Dasia Taylor: The Inventor of Color-Changing Sutures

by Naomi Gledhill from London, United Kingdom

Dasia Taylor, a seventeen-year-old student at Iowa City West High School, Iowa, has invented color-changing sutures, to aid with the detection of infection in surgical wounds. After learning about ‘smart sutures,’ at school, Taylor’s interest in the subject was sparked, and she began her research in the October of 2019 with guidance from her chemistry teacher, Carolyn Walling.

For those who may not have heard of them previously, sutures are the thread or ‘stitches’ used to sew up a wound. ‘Smart sutures,’ according to NUS News, “incorporate a small electronic sensor that can monitor wound integrity, gastric leakage and tissue micromotions, while providing healing outcomes which are equivalent to medical-grade sutures.”[1] In layman’s terms, they detect changes in the electrical resistance of a wound, which can highlight the presence of an infection. When an infection is detected, the smart sutures send an alert via smartphone or computer.

Whilst smart sutures have proven useful in the U.S., they are not so helpful in developing countries, in which smartphones, computers or WiFi may not be anywhere near as accessible. The need for them in such countries, however, is great. Smithsonian Magazine reported that, “11% of surgical wounds develop an infection in low and middle- income countries, compared to between 2 and 4% of surgeries in the U.S., according to the World Health Organization.”[2]

Having carried out plenty of racial equity work before, Dasia Taylor recognized the need for an alternative to smart sutures in developing countries and wanted to conduct her research with this in mind. She wanted to find an alternative, which wouldn’t require a smartphone or WiFi to send and receive the alert of infection.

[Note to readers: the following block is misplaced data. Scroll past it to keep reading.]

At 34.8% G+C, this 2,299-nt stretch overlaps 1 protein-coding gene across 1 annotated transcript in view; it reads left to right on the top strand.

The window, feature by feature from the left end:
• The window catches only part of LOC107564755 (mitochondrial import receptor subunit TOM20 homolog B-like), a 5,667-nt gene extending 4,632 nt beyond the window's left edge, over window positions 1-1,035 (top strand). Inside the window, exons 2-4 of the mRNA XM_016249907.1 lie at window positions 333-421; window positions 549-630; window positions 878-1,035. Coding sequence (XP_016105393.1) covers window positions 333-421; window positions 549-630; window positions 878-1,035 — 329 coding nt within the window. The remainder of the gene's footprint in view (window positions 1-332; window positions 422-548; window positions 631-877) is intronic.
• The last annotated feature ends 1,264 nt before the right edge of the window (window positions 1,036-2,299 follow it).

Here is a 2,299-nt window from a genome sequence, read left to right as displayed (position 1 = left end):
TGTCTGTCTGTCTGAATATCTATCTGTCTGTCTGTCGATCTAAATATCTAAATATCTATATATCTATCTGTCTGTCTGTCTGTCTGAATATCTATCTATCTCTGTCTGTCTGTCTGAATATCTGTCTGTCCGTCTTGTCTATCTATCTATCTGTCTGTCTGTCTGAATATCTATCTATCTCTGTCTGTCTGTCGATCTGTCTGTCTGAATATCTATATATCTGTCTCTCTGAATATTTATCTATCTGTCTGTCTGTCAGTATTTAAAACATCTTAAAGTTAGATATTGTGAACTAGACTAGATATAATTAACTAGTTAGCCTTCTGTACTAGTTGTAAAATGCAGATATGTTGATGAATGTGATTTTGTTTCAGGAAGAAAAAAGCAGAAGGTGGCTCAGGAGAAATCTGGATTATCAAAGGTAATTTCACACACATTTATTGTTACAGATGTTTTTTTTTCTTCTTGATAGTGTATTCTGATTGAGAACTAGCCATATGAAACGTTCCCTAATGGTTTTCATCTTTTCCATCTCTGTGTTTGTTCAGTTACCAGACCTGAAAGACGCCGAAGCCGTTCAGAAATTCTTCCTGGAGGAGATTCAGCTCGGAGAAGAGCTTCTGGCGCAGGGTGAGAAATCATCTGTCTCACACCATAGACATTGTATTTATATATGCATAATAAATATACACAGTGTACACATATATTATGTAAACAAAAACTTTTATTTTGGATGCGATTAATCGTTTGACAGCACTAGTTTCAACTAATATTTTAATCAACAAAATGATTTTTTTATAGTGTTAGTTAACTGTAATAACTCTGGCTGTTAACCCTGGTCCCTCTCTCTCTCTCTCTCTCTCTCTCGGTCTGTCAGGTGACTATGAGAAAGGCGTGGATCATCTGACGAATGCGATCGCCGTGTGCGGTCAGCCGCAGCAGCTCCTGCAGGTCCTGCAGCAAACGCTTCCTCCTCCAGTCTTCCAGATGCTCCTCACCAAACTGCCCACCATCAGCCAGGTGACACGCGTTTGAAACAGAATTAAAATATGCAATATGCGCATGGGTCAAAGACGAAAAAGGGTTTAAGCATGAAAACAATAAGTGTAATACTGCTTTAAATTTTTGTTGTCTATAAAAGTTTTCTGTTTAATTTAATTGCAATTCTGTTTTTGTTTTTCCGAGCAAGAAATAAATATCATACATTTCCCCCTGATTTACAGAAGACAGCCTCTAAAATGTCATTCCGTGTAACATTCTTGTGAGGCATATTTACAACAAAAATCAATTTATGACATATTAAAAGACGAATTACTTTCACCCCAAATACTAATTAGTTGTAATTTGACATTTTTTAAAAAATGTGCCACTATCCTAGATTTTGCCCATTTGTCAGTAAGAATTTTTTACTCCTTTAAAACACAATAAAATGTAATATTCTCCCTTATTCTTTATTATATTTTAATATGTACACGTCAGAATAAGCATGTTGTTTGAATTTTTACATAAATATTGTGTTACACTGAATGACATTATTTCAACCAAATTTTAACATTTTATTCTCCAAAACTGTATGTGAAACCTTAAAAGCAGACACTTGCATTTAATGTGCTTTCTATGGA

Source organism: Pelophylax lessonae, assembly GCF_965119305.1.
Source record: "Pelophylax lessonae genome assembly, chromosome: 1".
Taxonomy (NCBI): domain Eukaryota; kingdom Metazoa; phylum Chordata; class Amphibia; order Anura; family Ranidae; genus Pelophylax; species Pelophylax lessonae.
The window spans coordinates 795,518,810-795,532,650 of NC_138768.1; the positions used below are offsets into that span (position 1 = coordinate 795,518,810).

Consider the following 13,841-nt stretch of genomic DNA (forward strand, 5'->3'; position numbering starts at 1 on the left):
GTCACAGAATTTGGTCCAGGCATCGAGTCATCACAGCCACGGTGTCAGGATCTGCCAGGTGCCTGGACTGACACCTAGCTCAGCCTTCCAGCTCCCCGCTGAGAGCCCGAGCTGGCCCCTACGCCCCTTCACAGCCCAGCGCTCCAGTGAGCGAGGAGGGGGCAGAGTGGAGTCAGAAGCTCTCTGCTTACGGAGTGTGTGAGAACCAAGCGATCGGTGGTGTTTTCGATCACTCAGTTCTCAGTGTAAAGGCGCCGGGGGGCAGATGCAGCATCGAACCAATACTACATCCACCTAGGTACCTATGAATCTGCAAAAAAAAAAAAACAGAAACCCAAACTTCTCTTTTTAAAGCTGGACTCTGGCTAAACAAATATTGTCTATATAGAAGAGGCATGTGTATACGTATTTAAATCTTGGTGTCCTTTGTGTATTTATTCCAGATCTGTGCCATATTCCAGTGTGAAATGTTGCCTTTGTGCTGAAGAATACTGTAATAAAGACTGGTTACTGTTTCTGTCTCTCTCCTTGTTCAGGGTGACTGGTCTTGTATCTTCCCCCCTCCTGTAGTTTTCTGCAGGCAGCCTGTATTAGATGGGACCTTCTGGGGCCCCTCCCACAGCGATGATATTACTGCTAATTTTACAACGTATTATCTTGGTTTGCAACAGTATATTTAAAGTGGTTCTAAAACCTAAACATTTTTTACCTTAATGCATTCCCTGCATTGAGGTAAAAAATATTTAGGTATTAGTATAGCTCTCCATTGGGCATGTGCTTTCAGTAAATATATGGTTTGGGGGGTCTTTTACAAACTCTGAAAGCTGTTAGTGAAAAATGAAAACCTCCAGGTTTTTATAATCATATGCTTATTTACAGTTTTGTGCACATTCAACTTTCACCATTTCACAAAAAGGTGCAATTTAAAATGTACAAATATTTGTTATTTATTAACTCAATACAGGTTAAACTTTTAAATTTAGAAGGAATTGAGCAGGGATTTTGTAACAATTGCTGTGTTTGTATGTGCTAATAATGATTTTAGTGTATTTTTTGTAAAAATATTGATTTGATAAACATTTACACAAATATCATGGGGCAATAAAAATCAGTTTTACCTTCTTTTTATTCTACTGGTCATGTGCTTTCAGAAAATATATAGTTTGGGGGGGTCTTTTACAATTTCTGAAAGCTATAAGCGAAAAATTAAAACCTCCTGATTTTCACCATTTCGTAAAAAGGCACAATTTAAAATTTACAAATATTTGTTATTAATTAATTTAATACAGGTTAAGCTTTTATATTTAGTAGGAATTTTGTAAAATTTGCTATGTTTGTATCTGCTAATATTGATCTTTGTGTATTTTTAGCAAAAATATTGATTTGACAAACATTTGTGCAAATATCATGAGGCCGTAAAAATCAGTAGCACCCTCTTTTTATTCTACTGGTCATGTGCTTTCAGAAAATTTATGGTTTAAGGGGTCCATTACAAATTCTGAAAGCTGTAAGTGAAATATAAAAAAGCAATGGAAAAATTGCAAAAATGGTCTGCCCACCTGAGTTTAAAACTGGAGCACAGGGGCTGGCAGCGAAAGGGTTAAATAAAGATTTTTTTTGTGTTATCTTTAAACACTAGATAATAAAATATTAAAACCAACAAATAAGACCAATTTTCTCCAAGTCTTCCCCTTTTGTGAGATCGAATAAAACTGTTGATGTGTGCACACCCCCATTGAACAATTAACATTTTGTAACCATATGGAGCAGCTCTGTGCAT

Hence, Taylor’s color-changing sutures came to be. How do they work? Human skin is usually acidic, resting at a pH of around 5. However, when an infection develops, the pH level of the skin increases to around 9. Taylor discovered that when the pH levels of beetroot are increased, the color changes from bright red to a much darker purple; this happens around the same pH level of an infection: around 9. This means, that there is no further technology required; the suture will simply change color.

Even more remarkable, perhaps, is the fact that this change in pH happens relatively early on in an infection, meaning that it can be caught (and therefore treated) sooner.

Taylor had to use trial and error to determine which material would be best for the actual sutures themselves and tested several different types of thread. Eventually, Taylor settled on a cotton-polyester blend that had all the attributes she required.

Whilst there are still many tests that need to be carried out before her sutures can actually be used in surgical practice (for instance, ensuring the threads would not act as a breeding ground for bacteria), it is a significant breakthrough and has even led to Taylor’s work being featured in prestigious competitions across the U.S. Taylor was amongst the 300 finalists of the Science Talent Search, put on by Society for Science. She placed 40th out of the 300.

In March 2020, Dasia Taylor also entered the Junior Sciences and Humanities Symposium hosted by the Army, Navy and Air Force. Freethink reported that she soon ‘noticed she was the only black student in the room.’[3]

At only seventeen years old, Dasia Taylor has hugely impacted the way in which infections may be detected in the future, not only in the U.S., but in countries that do not yet have access to the technology required for the existing smart sutures. We hope that Taylor’s research can continue, and that her color-changing sutures will become vital tools in detecting infection across the globe. Already, she is a hero.

[1] Smart sutures to monitor deep surgical wounds. [Online] Available

[2] Machemer, Theresa. This High Schooler Invented Color-Changing Sutures to Detect Infection. [Online] Available

[3] Zarley, B. David. These color-changing sutures can catch infections. [Online] Available

Page created on 10/31/2022 2:35:20 PM

Last edited 10/31/2022 4:27:29 PM

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Machemer, Theresa. This High Schooler Invented Color-Changing Sutures to Detect Infection. [Online] Available

Zarley, B. David. These color-changing sutures can catch infections. [Online] Available

, . Smart sutures to monitor deep surgical wounds. [Online] Available